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So....anyone have thoughts about what my neuro said

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    So....anyone have thoughts about what my neuro said

    I’ve had symptoms for a couple years. All blood work was normal. Even Vit D! Woo hoo! My brain MRI showed 3-4 spots, he said my brain is older than expected for a 38yr old. He said “remember how I said you fit the demographic for MS exactly?” Gee thanks doc. He wants to do a MRI of neck and spine to see if lesions are there too before he “diagnosis’s me with MS.” It’s like he wouldn’t say it. So if my next MRI doesn’t have lesions I’m guessing I’m in early stages of MS?? The symptoms don’t make me feel like it’s early stages. Neuro said I need to have more spots on the brain to call it MS with the neck and spine.
    Thoughts????

    #2
    Originally posted by vortexmama79 View Post
    I’ve had symptoms for a couple years. All blood work was normal. Even Vit D! Woo hoo! My brain MRI showed 3-4 spots, he said my brain is older than expected for a 38yr old. He said “remember how I said you fit the demographic for MS exactly?” Gee thanks doc. He wants to do a MRI of neck and spine to see if lesions are there too before he “diagnosis’s me with MS.” It’s like he wouldn’t say it. So if my next MRI doesn’t have lesions I’m guessing I’m in early stages of MS?? The symptoms don’t make me feel like it’s early stages. Neuro said I need to have more spots on the brain to call it MS with the neck and spine.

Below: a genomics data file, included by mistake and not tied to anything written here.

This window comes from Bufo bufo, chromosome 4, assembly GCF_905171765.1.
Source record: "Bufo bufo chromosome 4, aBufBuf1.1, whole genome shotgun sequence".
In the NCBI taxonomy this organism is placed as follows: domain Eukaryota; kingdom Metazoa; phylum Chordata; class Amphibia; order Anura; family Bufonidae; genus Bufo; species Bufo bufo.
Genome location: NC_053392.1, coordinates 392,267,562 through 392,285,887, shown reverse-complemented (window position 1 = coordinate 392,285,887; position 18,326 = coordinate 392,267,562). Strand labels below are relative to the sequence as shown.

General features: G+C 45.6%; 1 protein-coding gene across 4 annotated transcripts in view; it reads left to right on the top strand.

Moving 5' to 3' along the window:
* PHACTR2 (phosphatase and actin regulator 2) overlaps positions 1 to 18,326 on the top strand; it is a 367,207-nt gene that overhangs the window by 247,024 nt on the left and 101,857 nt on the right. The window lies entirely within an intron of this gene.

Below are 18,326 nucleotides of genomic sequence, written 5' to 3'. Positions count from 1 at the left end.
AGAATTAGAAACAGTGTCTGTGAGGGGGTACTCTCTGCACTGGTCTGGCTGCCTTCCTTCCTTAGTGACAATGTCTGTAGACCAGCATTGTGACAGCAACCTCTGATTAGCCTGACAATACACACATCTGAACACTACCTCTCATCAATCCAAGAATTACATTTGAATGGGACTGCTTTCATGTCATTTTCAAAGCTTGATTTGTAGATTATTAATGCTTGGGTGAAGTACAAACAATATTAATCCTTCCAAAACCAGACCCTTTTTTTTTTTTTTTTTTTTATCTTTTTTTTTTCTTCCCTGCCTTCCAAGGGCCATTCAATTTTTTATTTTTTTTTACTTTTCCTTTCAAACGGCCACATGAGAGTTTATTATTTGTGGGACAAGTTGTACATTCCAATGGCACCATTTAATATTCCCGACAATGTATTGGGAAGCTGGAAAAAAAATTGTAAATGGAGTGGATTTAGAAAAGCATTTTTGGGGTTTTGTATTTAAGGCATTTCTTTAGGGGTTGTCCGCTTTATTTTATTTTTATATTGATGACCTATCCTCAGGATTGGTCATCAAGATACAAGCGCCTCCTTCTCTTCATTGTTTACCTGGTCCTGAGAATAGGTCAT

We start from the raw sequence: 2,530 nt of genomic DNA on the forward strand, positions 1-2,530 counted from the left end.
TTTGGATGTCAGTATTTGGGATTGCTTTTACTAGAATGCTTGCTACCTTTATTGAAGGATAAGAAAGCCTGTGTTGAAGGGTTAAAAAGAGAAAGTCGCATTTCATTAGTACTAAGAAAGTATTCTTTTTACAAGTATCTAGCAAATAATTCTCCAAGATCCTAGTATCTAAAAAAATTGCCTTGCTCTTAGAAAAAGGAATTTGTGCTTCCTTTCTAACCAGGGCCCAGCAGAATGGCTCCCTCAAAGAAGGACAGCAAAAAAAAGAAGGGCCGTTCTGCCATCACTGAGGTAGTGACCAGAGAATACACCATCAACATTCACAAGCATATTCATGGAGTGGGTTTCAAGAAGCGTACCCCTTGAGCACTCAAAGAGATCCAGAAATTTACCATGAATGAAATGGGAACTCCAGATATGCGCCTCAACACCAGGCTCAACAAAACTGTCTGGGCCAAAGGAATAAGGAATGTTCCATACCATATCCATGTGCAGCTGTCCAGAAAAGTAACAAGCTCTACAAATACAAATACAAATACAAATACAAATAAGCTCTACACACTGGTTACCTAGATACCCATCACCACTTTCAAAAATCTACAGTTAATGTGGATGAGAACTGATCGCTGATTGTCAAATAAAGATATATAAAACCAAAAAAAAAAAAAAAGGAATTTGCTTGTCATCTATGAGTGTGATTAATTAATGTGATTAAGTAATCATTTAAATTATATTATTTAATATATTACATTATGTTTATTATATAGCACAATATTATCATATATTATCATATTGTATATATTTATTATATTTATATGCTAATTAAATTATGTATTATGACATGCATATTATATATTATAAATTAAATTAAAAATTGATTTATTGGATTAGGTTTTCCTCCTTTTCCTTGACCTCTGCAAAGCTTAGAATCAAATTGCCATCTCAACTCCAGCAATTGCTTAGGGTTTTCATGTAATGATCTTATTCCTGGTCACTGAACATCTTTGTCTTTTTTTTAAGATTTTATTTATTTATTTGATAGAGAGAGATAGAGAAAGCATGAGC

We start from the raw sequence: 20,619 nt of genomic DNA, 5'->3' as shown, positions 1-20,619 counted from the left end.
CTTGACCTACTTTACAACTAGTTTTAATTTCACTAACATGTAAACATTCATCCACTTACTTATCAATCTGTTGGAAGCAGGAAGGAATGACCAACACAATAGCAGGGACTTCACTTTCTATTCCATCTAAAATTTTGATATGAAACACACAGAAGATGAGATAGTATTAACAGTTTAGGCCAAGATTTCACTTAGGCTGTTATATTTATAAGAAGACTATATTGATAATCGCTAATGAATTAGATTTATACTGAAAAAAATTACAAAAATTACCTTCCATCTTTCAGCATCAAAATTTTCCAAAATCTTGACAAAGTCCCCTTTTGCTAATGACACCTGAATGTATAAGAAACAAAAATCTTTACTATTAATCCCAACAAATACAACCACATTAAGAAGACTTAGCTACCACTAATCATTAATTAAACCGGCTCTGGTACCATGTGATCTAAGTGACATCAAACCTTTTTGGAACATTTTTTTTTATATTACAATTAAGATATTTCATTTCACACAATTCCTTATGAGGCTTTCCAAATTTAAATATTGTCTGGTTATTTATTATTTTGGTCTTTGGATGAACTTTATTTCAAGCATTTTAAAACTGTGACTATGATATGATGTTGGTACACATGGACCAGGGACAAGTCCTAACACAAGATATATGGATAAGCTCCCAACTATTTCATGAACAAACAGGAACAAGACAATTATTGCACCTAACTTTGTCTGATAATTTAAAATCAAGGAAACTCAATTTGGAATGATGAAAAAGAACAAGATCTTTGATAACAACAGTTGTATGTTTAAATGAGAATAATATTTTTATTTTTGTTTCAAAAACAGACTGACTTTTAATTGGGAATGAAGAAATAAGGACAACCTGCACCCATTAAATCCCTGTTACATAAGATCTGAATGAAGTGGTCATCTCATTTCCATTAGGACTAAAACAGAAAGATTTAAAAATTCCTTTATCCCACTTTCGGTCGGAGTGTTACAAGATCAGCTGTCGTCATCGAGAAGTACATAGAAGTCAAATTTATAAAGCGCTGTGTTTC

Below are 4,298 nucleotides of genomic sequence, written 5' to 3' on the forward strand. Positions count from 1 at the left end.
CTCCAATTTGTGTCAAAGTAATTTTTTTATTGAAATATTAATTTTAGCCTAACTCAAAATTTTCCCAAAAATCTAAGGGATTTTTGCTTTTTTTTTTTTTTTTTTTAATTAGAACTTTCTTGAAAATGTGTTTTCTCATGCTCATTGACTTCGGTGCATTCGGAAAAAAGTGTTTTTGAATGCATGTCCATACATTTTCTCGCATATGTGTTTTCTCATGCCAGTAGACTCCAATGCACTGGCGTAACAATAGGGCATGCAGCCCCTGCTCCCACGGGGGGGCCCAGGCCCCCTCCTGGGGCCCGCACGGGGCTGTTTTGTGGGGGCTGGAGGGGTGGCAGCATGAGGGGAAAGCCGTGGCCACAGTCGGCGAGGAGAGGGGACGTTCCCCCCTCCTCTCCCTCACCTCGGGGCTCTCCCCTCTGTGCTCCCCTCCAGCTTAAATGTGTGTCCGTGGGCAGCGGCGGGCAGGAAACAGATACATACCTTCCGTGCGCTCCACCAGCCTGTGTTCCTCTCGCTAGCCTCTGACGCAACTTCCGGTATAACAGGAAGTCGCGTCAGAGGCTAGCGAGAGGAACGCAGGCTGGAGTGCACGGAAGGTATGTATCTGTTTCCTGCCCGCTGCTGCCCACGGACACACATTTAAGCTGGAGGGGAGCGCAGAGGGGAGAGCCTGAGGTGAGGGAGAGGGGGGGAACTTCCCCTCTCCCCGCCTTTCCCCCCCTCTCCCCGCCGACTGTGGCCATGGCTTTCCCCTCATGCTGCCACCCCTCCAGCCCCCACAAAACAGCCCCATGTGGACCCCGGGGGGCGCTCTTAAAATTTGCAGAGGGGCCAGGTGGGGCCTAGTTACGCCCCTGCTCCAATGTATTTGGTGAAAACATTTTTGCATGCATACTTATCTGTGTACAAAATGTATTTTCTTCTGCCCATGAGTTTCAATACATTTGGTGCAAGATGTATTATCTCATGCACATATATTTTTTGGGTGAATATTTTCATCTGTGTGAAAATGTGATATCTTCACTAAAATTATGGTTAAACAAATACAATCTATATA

Thoughts????
    Hi vortexmama79

    Here is an explanation of the criteria for diagnosing MS from the National MS Society (easier to understand than if I tried to explain it):

    In order to make a diagnosis of MS, the physician must:

    Find evidence of damage in at least two separate areas of the central nervous system (CNS), which includes the brain, spinal cord and optic nerves AND

    Find evidence that the damage occurred at different points in time AND

    Rule out all other possible diagnoses

    The Revised McDonald Criteria, published In 2017 by the International Panel on the Diagnosis of Multiple Sclerosis, include specific guidelines for using MRI and cerebrospinal fluid analysis to speed the diagnostic process. The MRI can be used to look for a second area of damage in a person who has experienced only one attack (also called a relapse or an exacerbation) of MS-like symptoms — referred to as clinically-isolated syndrome (CIS). The MRI can also be used to confirm that damage has occurred at two different points in time. In some circumstances, the presence of oligoclonal bands in a person's cerebrospinal fluid analysis can be used instead of dissemination in time to confirm the MS diagnosis.


    https://www.nationalmssociety.org/Sy...g-MS#section-1

    Hope this helps. Does it clear things up for you a bit? MS can be somewhat confusing.

    If you have any questions, just ask and we'll be glad to help if we can.

    Take Care
    PPMS for 22 years (dx 1998)
    ~ Worrying will not take away tomorrow's troubles ~ But it will take away today's peace. ~

    Comment


      #3
      Originally posted by KoKo View Post
      Hi vortexmama79